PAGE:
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The U.S. Department of Justice has gone public with its first known arrest surrounding Trickbot, the infamous malware tool used for ransomware deployment.
Alla Witte, also known as "Max," was arraigned in a Cleveland federal court Friday on multiple charges related to her alleged role in developing and deploying Trickbot. The 55-year-old Latvian national was indicted last August and arrested on Feb. 6 in Miami, according to a DOJ press release.
Witte faces 19 counts on a 47-count indictment, with the rest of the charges belonging to a number of unnamed defendants and alleged co-conspirators. The names of the six other defendants were redacted in an unsealed indictment, though the documents showed the suspects were citizens of Russia and Ukraine.
According to the indictment, Witte is accused of developing Trickbot and managing portions of the malware-as-a-service operation. Unlike the other defendants, however, Witte's charges involve ransomware.
"Witte was a malware developer for the Trickbot Group, overseeing the creation of code related to the monitoring and tracking of authorized users of the Trickbot malware, the control and deployment of ransomware, obtaining payments from ransomware victims, and developing tools and protocols for the storage of credentials stolen and exfiltrated from victims infected by Trickbot," the indictment read.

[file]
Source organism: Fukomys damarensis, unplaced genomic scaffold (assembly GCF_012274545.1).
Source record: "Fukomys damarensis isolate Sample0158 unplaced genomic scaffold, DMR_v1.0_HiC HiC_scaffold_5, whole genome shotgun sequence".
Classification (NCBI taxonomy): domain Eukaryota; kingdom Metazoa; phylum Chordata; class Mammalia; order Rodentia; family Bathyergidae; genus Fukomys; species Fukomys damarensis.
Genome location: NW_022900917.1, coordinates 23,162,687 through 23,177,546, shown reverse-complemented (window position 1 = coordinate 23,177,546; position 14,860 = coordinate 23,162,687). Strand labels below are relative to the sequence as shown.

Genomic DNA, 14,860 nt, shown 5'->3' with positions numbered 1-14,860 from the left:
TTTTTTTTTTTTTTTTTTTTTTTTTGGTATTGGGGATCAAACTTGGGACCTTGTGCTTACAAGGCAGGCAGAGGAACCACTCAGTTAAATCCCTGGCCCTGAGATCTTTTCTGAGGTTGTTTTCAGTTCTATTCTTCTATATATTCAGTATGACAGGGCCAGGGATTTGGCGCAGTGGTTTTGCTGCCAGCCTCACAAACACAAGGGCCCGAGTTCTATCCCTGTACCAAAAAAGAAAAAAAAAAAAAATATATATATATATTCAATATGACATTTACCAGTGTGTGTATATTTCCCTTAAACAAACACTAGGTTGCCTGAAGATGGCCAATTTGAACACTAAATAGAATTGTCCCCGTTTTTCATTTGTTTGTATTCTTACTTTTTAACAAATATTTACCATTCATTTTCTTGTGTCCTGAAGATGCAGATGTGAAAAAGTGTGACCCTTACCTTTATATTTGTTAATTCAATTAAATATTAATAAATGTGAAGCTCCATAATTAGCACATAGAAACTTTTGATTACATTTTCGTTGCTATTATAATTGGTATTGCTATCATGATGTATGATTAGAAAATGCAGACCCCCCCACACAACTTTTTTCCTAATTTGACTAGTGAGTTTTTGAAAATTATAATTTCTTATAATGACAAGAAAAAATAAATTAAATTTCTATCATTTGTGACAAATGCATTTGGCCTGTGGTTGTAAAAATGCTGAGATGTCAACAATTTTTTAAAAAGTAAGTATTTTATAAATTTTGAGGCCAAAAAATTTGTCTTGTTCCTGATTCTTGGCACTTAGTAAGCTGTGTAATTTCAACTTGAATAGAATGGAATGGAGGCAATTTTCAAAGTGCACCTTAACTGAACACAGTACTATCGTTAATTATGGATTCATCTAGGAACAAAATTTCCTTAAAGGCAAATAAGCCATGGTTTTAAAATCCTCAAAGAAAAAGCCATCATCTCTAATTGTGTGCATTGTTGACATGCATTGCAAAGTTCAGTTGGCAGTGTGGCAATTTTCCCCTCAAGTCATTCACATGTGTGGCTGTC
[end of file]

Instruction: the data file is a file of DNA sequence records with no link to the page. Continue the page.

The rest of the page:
Trickbot was first observed in 2014 as a banking Trojan named Dyre before threat actors expanded it to the realms of malware as a service, botnets and ransomware over the following years. The primarily Eastern European Trickbot Group has become infamous for its activities, infecting millions of computers in the process. It was the fourth most prevalent malware in 2020 according to Check Point Software Technologies' global threat index.
Last October, a private sector coalition led by Microsoft, CrowdStrike and Intel 471 initiated a legal takedown against Trickbot that supposedly took down 94% of the malware gang's infrastructure. Though this action had major impact on its operations, the gang managed to continue its attacks and has introduced a new firmware-targeting module.
Witte's charges include aggravated identity theft (eight counts), bank fraud affecting a financial institution (eight counts), conspiracy to commit computer fraud and aggravated identity theft (one count), conspiracy to commit money laundering (one count) and conspiracy to commit wire and bank fraud affecting a financial institution (one count).
Conspiracy to commit wire and bank fraud carries a potential 30-year maximum sentence, as does each count of bank fraud. Conspiracy to commit money laundering carries a 20-year maximum sentence.
The DOJ did not respond to SearchSecurity's request for comment.
Alexander Culafi is a writer, journalist and podcaster based in Boston.